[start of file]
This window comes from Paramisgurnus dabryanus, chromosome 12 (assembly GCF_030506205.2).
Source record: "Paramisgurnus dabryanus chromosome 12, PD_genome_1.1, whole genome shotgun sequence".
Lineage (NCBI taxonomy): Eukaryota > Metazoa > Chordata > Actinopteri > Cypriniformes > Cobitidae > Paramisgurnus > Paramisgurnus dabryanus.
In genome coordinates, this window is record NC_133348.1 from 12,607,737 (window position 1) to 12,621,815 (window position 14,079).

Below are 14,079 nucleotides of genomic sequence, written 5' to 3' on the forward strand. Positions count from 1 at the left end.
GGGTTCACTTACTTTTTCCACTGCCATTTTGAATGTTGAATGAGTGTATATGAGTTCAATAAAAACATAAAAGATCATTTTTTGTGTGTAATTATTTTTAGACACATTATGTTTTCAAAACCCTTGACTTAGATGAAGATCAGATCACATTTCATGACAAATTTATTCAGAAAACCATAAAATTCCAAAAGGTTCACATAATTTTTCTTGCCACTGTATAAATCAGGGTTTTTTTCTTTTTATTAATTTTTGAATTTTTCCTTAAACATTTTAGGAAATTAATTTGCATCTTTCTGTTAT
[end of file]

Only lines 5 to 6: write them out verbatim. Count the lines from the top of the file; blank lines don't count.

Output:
Below are 14,079 nucleotides of genomic sequence, written 5' to 3' on the forward strand. Positions count from 1 at the left end.
GGGTTCACTTACTTTTTCCACTGCCATTTTGAATGTTGAATGAGTGTATATGAGTTCAATAAAAACATAAAAGATCATTTTTTGTGTGTAATTATTTTTAGACACATTATGTTTTCAAAACCCTTGACTTAGATGAAGATCAGATCACATTTCATGACAAATTTATTCAGAAAACCATAAAATTCCAAAAGGTTCACATAATTTTTCTTGCCACTGTATAAATCAGGGTTTTTTTCTTTTTATTAATTTTTGAATTTTTCCTTAAACATTTTAGGAAATTAATTTGCATCTTTCTGTTAT